“We in the UFA have always been pro-vaccine, but we are also pro-choice and anti-mandate,” Ansbro began.
It sounded as if he were about to become a third union leader pledging to defend his members’ individual rights, despite the U.S. Supreme Court having ruled back in 1905 that local government has the constitutional authority to impose a vaccine mandate “if necessary for the public health or safety.”
But Ansbro instead proceeded into full fiction.
“Since the pandemic has started, we were all told that our salvation would come when we reached herd immunity,” he continued. “I’m here to say that after 55% of all members have been vaccinated [and] 75 to 70 percent have been sick, New York City firefighters have reached herd immunity.”
What Ansbro had reached was herd mentality. The head of Local 2507 of Uniformed EMTs, Paramedics, and Fire Inspectors, Oren Barzilay, was right there with him. Barzilay insisted his union is “pro-choice,” not anti-vaccine. He then predicted that while some of his members “will fold,” others will walk out rather than get the shot.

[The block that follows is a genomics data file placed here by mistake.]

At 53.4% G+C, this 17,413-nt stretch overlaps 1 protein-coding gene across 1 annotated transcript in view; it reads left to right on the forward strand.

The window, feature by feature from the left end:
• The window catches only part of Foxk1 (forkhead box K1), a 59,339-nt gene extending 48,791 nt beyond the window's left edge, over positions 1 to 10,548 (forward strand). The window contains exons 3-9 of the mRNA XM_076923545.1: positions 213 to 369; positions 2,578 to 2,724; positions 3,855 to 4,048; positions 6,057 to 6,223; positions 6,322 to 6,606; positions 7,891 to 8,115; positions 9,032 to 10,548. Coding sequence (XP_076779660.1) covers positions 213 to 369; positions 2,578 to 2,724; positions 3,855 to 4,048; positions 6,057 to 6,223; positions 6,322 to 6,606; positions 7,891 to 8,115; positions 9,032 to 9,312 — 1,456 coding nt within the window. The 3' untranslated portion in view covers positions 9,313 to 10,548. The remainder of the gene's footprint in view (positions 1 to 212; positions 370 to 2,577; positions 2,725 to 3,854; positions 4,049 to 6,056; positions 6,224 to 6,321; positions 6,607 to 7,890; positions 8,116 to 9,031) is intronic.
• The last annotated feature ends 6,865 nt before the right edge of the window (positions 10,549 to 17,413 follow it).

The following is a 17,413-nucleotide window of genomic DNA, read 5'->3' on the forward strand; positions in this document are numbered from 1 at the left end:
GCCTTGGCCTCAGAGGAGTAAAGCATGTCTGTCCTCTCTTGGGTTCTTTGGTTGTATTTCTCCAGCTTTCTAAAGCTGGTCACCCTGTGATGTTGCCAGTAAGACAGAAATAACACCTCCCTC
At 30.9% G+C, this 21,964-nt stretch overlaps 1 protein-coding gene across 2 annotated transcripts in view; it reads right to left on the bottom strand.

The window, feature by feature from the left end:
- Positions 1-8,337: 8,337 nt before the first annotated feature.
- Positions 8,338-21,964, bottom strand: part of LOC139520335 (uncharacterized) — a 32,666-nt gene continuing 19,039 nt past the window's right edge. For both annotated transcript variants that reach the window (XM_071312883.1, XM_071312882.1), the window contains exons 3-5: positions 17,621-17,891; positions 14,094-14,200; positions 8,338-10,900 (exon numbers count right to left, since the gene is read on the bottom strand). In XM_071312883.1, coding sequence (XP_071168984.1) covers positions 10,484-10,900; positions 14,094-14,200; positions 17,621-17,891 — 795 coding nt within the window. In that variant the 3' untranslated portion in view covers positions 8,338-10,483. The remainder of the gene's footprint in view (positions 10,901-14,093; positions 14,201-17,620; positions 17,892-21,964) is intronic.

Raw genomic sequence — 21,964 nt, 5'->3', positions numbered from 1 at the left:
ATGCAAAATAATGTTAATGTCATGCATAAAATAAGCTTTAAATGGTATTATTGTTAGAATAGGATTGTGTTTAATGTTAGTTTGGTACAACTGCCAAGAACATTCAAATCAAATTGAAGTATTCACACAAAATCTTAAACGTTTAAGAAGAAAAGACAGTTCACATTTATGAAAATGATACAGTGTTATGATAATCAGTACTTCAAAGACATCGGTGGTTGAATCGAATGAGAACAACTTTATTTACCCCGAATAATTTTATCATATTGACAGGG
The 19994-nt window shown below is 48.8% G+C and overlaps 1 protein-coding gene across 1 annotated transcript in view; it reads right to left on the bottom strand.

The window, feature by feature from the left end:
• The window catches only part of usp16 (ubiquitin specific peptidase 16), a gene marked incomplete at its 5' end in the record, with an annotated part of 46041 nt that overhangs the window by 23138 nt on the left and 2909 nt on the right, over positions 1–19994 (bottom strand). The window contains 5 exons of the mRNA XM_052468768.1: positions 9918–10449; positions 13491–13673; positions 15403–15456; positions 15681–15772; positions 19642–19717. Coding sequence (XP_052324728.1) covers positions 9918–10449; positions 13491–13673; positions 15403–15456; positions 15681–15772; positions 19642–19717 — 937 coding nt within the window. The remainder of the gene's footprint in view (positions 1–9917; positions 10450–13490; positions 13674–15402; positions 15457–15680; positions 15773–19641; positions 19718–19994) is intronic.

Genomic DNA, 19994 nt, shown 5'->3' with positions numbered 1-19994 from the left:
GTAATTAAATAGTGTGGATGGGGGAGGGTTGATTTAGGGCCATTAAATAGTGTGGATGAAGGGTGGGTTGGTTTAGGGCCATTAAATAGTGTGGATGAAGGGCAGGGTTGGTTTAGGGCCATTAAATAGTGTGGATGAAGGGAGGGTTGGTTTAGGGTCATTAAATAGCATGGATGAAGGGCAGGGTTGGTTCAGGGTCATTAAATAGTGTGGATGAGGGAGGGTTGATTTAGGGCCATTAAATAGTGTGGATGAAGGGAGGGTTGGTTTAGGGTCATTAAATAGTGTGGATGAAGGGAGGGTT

“Why risk their lives with a vaccine that hasn’t been proven to save lives” he said in his own bit of fiction. “The government is oppressing the true information. They only put out information that they want everybody to be vaccinated. Why isn’t there open discussion about the adverse effects?”
He also said, “For every doctor or scientist that says these vaccines are effective, I can get 10 doctors and 10 scientists to say otherwise.”
Those would have to be from the many individual crazies who populate social media. No reputable people of medicine or science would affirm Barzilay’s view.
He said his local would be joining other city unions in a coalition—or maybe call it a herd, to go along with the cop unions in Chicago and Seattle that are also fighting the mandate. He invoked a dark vision of how things could go in New York.
“There’s going to be no ambulance responding to your call to save your loved ones,” Barzilay said. “If you have a life and death situation, God help you, because they’re not going to be there.”
That was wild fearmongering. And it was all the more shameful for being in the same city where Almojera went to 13 DOAs in a single day. He is not sure whatever happened to the man who was alone in a wheelchair after his mother died in that time when New York was filled with ambulance sirens and one could still hope the vaccine would bring us all together.